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Kessock Bridge

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Kessock Bridge
Drochaid Ceasaig
Location Map ( geo)
Kessock-br2.jpg
Cameraicon.png View gallery (24)
From:  Inverness
To:  North Kessock
County
Inverness-shire • Ross-shire
Highway Authority
Transport Scotland
Opening Date
6 August 1982
Additional Information
List No:  LB52506  (Cat B)
Bridge Type:  Cable Stayed Bridge
Max Span:  1052m (3451 ft 5 in)
On road(s)
A9
Crossings related to the A9
Stirling Bridges • Tay Bridge (Perthshire) • Coronation Bridge (Pitlochry) • Dunkeld Bridge • Edendon Bridge • Bridge of Tilt • Dalnaspidal Bridge • Daviot Bridge • Conon Bridge • Tomatin Viaduct • Dalreoch Bridge • Alvie Bridge • Almond Bridge • Pass of Killiecrankie • Scrabster Ferry • Dornoch Firth Bridge • Bridge of Allan • Carrbridge • Cromarty Bridge • Bonar Bridge • The Mound • Dunbeath Bridge • Findhorn Bridge • Brora Bridge • Golspie Bridge • Slochd Bridge • A9 Garry Bridge • A9 Tummel Bridge • Helmsdale Bridge • A9 Spey Bridge • Dalmagarry Bridge • Bannockburn Bridge • Thurso Bridge • Latheronwheel Bridge • Berriedale Bridge • A9 Dulnain Bridge • Allt Geallaidh Bridge • Larbert Bridges • Dalnamein Bridge • Crubenmore Bridge • Balnagown Bridge • Evelix Bridge • Balavil Bridge • Boathouse Bridge

Route

The Kessock Bridge crosses the narrow channel between the Moray and Beauly Firths from Inverness to North Kessock on the Black Isle and carries the A9 dual-carriageway road. Completion of the bridge, together with that of another over the Cromarty Firth to the north a few years earlier, chopped over 10 miles off the journey to the far north, and other improvements have since shortened the distance still further.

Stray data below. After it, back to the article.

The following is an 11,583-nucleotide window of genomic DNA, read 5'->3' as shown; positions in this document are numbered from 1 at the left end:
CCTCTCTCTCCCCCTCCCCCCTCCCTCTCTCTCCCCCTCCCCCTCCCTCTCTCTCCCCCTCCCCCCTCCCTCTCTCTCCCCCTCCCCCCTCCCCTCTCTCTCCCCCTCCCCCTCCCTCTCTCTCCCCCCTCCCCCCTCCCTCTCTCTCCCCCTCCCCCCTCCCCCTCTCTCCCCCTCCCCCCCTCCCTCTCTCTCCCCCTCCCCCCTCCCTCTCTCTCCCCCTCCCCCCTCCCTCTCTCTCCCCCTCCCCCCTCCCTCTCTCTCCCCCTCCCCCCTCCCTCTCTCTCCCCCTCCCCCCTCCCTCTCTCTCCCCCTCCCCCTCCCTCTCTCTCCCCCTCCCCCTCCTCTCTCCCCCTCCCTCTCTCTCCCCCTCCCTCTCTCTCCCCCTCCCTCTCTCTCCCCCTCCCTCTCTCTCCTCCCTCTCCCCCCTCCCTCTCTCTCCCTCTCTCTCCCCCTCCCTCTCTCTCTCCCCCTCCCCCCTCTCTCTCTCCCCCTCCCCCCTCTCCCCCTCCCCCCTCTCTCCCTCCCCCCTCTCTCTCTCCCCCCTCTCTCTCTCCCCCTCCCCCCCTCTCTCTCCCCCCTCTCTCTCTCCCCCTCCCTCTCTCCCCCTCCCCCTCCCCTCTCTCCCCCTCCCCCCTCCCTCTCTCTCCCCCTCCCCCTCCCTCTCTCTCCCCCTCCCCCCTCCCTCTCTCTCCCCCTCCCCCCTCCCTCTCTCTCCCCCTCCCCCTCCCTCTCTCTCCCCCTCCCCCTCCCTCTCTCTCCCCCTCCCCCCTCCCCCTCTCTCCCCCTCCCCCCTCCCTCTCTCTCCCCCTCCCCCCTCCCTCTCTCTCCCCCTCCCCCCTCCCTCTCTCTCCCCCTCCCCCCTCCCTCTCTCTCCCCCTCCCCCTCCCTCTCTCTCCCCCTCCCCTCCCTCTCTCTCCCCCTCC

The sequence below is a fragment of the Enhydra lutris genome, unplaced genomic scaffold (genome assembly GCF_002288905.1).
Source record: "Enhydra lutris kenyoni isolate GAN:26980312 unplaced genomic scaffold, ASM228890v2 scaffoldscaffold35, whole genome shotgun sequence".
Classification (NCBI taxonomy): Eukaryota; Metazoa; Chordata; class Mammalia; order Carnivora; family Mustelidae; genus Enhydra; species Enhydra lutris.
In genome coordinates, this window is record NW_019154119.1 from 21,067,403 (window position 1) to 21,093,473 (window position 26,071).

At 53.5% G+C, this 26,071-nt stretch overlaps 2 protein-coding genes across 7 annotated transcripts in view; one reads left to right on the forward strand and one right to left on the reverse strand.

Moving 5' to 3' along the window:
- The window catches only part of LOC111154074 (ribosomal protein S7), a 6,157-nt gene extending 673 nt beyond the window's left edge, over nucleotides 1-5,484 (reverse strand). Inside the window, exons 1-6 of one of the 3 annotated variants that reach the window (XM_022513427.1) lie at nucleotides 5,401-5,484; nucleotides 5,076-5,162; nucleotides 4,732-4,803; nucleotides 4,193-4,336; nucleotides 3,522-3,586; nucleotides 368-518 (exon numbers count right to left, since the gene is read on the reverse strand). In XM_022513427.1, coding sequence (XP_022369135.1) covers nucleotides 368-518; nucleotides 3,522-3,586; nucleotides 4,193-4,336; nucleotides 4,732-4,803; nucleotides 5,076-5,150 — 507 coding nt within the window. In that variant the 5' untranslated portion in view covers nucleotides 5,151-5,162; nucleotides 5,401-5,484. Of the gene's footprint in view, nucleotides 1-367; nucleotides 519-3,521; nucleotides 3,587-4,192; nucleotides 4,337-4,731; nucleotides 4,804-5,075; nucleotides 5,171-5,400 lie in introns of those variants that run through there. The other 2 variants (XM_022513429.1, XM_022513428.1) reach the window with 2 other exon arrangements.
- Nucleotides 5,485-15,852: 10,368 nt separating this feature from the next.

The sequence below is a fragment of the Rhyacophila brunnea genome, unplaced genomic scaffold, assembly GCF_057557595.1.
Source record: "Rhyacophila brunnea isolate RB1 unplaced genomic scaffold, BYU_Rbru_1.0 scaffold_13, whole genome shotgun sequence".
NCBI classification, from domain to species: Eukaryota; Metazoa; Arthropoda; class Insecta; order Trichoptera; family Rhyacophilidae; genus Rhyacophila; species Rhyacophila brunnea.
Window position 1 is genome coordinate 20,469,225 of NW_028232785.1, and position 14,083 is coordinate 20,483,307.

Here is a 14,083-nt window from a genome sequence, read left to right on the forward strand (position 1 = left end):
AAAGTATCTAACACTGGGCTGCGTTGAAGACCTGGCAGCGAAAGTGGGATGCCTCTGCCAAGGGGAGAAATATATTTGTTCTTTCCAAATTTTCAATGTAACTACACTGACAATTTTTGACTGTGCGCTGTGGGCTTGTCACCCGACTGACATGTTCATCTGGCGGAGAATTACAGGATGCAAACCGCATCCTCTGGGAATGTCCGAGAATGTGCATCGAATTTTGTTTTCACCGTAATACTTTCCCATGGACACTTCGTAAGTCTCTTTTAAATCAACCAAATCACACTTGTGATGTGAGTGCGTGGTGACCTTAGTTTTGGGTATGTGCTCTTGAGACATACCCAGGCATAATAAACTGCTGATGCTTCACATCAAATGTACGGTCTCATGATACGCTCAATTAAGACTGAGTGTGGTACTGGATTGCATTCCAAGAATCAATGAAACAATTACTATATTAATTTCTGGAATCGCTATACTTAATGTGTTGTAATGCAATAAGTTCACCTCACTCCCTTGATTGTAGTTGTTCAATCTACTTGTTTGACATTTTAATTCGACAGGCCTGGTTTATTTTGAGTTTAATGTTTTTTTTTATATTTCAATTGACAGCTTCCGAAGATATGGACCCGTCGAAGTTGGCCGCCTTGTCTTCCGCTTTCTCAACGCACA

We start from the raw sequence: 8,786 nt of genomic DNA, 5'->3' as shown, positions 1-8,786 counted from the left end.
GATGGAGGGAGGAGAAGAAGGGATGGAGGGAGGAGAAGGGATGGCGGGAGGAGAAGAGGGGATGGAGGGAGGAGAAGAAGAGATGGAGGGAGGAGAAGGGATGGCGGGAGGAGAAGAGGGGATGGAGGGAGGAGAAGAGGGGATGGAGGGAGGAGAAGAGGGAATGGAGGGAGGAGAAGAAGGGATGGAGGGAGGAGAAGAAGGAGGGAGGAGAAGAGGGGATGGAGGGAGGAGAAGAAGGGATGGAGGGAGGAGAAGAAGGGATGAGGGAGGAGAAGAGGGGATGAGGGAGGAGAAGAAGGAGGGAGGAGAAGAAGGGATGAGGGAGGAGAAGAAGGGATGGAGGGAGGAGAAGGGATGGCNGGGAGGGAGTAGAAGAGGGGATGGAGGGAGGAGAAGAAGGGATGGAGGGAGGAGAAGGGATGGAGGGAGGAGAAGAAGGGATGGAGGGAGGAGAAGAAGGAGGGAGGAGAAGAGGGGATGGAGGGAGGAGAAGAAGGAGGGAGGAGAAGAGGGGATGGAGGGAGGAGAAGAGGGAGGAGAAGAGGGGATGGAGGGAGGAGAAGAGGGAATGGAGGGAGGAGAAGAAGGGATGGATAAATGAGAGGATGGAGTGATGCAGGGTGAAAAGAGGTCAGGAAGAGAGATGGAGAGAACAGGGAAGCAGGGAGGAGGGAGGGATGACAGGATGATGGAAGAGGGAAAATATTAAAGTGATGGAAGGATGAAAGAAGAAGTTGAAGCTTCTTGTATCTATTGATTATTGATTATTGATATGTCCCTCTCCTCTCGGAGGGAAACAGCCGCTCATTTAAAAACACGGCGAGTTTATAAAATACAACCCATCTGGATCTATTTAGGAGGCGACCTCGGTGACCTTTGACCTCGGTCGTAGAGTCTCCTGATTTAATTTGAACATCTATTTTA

Bridge

Completed in 1982, the bridge, which is cable-stayed, has a total length of 1052m and a main span of 240m. It was then the largest cable-stayed bridge in Europe. The design, by German engineer Hellmut Homberg, is based on that of a crossing of the River Rhine at Düsseldorf and the bridge won the Saltire Award for Civil Engineering Construction. To protect it from the adverse effects of any seismic activity on the Great Glen Fault it incorporates seismic buffers – the first bridge in Europe to do so.

It opened on 19 July 1982 with initially two way traffic on the eastern carriageway with no overtaking. Both carriageways were to open after the official opening on 6 August 1982 by the Queen Mother.

History

Before the bridge opened, a ferry crossed the Beauly Firth from Inverness to North Kessock. In 1937 the crossing was made by a steamer, which could carry no more than one or two cars at a time. The service was hourly, changing depending on time of year, weather and state of the tide. By 1963, things had improved somewhat, with a half-hourly service from either side able to carry 8-10 cars. The crossing took seven minutes and cost 3s per car. In peak season, the service was a shuttle, running every 15 minutes from either side, between (approx) 7am and 11pm.